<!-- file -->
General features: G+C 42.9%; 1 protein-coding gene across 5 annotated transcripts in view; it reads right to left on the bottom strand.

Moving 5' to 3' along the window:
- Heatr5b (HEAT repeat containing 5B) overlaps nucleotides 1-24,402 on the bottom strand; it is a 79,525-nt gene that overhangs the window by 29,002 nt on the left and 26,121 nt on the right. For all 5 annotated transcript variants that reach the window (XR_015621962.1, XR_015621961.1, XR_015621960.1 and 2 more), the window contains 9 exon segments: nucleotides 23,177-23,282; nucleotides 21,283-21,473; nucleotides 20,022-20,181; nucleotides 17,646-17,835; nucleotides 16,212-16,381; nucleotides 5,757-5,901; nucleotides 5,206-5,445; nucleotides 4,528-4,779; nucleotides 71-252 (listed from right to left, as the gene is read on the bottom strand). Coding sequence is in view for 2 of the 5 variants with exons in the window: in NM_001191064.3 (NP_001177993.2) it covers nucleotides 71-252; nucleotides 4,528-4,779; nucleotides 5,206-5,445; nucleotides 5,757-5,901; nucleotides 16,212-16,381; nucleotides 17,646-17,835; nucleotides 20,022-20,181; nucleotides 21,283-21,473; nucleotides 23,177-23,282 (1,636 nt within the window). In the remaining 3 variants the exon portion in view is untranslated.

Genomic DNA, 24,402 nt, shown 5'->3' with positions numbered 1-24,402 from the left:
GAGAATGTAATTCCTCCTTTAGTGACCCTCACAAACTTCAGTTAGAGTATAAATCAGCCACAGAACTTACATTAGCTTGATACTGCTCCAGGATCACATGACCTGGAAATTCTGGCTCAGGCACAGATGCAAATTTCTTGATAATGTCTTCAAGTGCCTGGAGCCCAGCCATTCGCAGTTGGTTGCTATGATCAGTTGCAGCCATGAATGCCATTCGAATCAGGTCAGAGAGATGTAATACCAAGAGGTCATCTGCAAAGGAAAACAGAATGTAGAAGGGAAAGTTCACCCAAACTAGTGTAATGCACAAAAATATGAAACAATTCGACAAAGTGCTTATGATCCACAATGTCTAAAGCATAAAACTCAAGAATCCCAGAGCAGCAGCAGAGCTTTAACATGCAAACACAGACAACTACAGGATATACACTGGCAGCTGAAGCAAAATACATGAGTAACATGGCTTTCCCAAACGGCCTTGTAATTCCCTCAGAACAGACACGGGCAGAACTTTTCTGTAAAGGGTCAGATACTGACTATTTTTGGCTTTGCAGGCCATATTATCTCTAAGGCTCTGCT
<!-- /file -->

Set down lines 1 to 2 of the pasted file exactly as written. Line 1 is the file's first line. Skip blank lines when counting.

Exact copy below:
General features: G+C 42.9%; 1 protein-coding gene across 5 annotated transcripts in view; it reads right to left on the bottom strand.

Moving 5' to 3' along the window: